Tom Corben

Intern, Foreign Policy and Defence Program

Tom Corben

Tom Corben

    Tom Corben is a research intern with the United States Studies Centre's Foreign Policy and Defence Program.

    What is your educational background?

    I came to the USSC after completing a Bachelor of Arts (Honours) at UNSW in Asian Studies and International Relations last year. I was drawn to pursuing these studies through my life-long interest in history (particularly Asian), travel, and an interest in writing and analysis. Over the course of my studies, I specialised in East Asian — particularly Korean and Japanese — history, philosophy and contemporary political affairs. I undertook a brief exchange in Seoul focusing on North Korean domestic politics and foreign policy. My honours thesis concerned the securitisation of nuclear power in post-Fukushima Japan. Subsequently, I have developed a more acute interest in energy policy, popular democracy and disaster response and resilience in East Asia.

    What have you been working on in your time here at the USSC?

    Before starting at the USSC, I had not studied US Asia policy in any great detail beyond the bounds of its alliance relationships with Australia, Japan and Korea. The subjects I’ve been researching have complimented my background in East Asian affairs by filling in knowledge-gaps and challenging me to consider issues from a different perspective. In turn, the process and content of my work at the USSC has informed the way that I will conduct my own research and writing elsewhere.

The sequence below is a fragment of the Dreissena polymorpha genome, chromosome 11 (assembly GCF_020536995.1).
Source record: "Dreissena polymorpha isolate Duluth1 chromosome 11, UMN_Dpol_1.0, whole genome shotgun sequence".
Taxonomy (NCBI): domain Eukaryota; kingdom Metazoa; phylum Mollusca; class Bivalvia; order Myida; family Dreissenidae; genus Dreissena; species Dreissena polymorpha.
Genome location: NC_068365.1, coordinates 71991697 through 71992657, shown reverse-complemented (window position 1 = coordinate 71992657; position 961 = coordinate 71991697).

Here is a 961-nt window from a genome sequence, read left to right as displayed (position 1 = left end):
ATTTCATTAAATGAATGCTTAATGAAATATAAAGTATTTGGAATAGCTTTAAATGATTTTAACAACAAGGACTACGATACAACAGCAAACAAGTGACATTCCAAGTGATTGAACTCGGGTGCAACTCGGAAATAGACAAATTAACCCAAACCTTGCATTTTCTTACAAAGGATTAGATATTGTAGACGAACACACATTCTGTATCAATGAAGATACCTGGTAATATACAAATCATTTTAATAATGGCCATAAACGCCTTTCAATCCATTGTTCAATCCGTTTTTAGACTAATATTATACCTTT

I have been working with the USSC’s Foreign Policy and Defence Program on a range of issues: the US Free and Open Indo-Pacific Strategy, defence budget matters, strategic and economic competition with China, and on North Korean issues. I also recently published up a ‘brief’ history of US Ambassadors to Australia, which is now up on the USSC website. I feel that laying out the history in such a manner puts the ongoing absence of a US envoy to Canberra into perspective, and will give us some idea of the likely background of the next nominee for the position.

    What do you hope to do with your experience from the USSC?

    Looking beyond the USSC, I hope to pursue a career in nuclear power administration, regulation and/or academia, for instance with the likes of the IAEA or the Australian Nuclear Science and Technology Organisation. I also intend to pursue postgraduate studies in Japan or Korea with a focus on regional energy and/or foreign policy issues. Additionally, I hope to build on my foundational Korean language skills to become a fluent speaker.